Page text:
Definition of Elder Abuse
The Adult Protective Services Act, Act 519, Public Acts of 1982, MCL 400.11 clearly defines what qualifies as elder abuse.
According to the Act, elder abuse is defined as: The harm or threatened harm to an adult’s health or welfare caused by another. The term “elder abuse” includes physical abuse, emotional abuse, sexual abuse, neglect, and financial exploitation. Let’s take a closer look at the three types of elder abuse.
Physical and Emotional Abuse
Physical abuse as it pertains to elders is conduct that is intended to cause physical injury to an elderly person, such as slapping, hitting, kicking, imposing physical restraints, and similar conduct.
Physical abuse also includes sexual abuse, such as inappropriate touching and non consensual or forcible sexual activity. An adult has the right to a consensual sexual relationship with another adult; however, these relationships can become abusive if an adult does not have the capacity to turn away unwanted sexual advances or is coerced or threatened into consenting to sexual activity.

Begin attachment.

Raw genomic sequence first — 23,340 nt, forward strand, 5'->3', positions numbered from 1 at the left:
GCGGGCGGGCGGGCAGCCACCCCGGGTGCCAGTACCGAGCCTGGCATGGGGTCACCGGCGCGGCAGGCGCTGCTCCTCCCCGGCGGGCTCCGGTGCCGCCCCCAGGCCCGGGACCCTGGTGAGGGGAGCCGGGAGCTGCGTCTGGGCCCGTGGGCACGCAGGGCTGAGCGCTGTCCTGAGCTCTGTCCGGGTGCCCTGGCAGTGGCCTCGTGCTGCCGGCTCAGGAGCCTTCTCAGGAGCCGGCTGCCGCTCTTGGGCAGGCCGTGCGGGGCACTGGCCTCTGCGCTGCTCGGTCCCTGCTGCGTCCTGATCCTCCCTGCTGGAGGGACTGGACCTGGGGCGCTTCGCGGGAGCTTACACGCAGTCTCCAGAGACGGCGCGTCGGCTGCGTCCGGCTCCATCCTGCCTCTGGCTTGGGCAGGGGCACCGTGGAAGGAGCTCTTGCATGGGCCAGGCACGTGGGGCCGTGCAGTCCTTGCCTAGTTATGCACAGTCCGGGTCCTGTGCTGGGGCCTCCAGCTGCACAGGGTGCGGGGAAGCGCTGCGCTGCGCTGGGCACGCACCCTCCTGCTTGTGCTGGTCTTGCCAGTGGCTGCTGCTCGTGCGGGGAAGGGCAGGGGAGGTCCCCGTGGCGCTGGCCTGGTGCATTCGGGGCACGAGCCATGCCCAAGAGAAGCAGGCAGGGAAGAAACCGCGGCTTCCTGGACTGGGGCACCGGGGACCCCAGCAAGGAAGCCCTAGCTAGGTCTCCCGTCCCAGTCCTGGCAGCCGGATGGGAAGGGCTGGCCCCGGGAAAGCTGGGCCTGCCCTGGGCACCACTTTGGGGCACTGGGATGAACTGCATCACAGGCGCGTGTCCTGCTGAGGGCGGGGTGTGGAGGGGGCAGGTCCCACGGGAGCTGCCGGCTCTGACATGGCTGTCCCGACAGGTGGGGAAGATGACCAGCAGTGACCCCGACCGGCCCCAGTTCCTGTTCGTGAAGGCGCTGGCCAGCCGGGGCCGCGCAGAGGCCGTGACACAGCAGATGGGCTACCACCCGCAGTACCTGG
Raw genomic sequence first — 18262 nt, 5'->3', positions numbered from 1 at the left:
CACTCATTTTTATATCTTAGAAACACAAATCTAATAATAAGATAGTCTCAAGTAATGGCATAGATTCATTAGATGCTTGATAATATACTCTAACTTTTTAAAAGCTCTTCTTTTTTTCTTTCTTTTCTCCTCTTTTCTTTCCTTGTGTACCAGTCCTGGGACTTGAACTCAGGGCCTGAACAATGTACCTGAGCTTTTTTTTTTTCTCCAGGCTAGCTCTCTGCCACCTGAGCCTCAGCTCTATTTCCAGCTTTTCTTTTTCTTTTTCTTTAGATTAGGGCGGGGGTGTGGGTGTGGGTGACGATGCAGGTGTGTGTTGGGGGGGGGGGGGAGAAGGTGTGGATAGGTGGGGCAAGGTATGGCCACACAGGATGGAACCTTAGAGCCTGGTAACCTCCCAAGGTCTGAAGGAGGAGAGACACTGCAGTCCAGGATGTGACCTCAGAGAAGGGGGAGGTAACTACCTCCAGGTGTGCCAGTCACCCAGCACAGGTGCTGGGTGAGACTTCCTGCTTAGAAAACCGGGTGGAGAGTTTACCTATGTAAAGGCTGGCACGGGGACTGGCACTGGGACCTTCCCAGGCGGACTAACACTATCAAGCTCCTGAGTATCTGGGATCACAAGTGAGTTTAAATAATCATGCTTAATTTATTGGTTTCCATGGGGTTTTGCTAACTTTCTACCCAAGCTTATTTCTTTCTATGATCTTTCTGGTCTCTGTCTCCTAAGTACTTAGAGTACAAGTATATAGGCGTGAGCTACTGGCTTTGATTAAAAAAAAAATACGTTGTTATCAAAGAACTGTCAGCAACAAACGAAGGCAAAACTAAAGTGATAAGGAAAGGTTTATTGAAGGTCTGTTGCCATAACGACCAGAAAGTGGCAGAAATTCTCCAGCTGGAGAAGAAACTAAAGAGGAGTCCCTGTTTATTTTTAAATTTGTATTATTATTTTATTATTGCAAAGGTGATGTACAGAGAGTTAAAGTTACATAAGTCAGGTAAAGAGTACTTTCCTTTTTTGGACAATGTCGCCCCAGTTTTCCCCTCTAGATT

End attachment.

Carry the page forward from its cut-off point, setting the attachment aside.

Emotional abuse is also considered abuse of the elderly, according to the Act. This includes conduct such as threatening to withdraw needed care or making humiliating or demeaning remarks toward an elderly person.
According to the Act, elderly neglect is harm to an adult’s health or welfare that is the result of the adult’s inability to respond to a harmful situation (self neglect). It also includes the failure of a person who assumes responsibility for a significant aspect of the adult’s health or welfare to respond to a harmful situation or to provide adequate food, clothing, shelter, or medical care (This is often called “caregiver neglect.”) An example of caregiver neglect would be leaving a wheelchair-bound elderly person who has suffered a stroke in front of the TV all day without meals or bathroom assistance.
Elder financial abuse (also called “exploitation”) is the misuse of an adult’s funds or property. This can include outright theft, misuse of a power of attorney, or other breach of a fiduciary duty to manage funds belonging to the adult. It also encompasses an intentional breach of a promise to repay money or provide services paid for in advance. An example of elder financial abuse would be using a power of attorney to withdraw money from an elderly person’s bank account then spending the money for personal benefit instead of using it for the benefit of the elderly person.
Learn to recognize the signs of abuse – read our section on the indicators of abuse, neglect, or exploitation of an elderly person.